A story of amour fou. Walt is madly in love/lust with a young illegal Mexican immigrant. However, the object of his unrequited affection doesn't even speak any English and finds Walt really... See full summary »
The teenager and skateboarder Alex is interviewed by Detective Richard Lu that is investigating the death of a security guard in the rail yards severed by a train who was apparently hit by a skate board. While dealing with the separation process of his parents and the sexual heat of his virgin girlfriend Jennifer, Alex writes his last experiences in Paranoid Park with his new acquaintances and how the guard was killed, trying to relieve his feeling of guilty from his conscience.Written by
Claudio Carvalho, Rio de Janeiro, Brazil
When Alex goes to Rebel Skates he gets a board with white wheels. Later after the scene where Alex and Jennifer discusses to buy condoms, the board Alex carries is a different board with green wheels. Later he has the board with white wheels again. See more »
I really wanted to like this film, especially after all the buzz I'd heard revolving around it. But, sadly, it just didn't work for me. Paranoid Park suffers from the same delusion Lost In Translation did--If you use very little dialogue, be heavy on the slow motion close ups and concentrate on pieces of fabric in the setting, then your story will magically come across as deep and thoughtful.
Much of the plot line, if you can find a plot, of this film is contrived. I wasn't impressed with the 'write it all down' confessional being the way the protagonist deals with the accident--So what are we supposed to believe? He grew up happily ever after and wrote a book about his experiences, thus was vindicated for that horrific incident?
What is, I suspect, supposed to be a film that evokes empathy for a young man who is directionless and faced with an impossible moral quandary, instead creates a portrait of a future sociopathic personality. He has no connection to anyone around him, and by the end of the film has no real sense of what is right or wrong. He has no direction at home and feels nothing for his friends. What we have is a portrait of a non-person, a spirit that merely coasts through life as he weaves his way along on his skateboard. I don't feel for him at all, and honestly I wish he'd been caught. The entire film centres not necessarily on his feelings of guilt, but on how he is going to avoid punishment and/or accountability for a bad decision. He not only gets away with it, he finds a way to subtly rationalise it. Quite a frightening, negative message, the suggestion being that so many of our youth are so disconnected from right and twrong that they simply make up the rules as they go along, serving themselves for good or ill. I find it an insulting treatsie on today's youth, and the pretentious arrogance of the film-maker drips thick with every plodding, overthought step and shifting eye.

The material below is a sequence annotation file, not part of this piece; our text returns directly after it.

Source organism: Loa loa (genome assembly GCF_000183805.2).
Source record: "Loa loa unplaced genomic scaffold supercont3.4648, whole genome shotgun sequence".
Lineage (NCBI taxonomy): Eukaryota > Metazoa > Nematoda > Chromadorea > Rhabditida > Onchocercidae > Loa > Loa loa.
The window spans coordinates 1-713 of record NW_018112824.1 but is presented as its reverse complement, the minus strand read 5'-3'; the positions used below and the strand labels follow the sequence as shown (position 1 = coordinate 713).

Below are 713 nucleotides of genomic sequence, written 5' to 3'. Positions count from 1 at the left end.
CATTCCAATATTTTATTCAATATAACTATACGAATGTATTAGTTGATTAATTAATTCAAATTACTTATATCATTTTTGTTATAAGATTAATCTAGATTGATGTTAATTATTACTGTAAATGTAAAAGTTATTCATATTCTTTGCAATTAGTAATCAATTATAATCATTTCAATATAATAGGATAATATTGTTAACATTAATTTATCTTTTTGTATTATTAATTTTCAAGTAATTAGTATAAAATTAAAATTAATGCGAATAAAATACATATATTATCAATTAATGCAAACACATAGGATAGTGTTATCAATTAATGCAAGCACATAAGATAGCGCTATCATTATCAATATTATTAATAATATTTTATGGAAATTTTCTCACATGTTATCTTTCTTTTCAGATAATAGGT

(He did murder the guard, but if you blink your eyes you miss it. Whether it was an act of mercy or not is hard to say--it could be he was so mortified he lashed out with his skateboard. When he runs to the security guard's car, one of the wheels of his skateboard is stained with blood. )
11 of 21 people found this review helpful.
Was this review helpful to you?
| Report this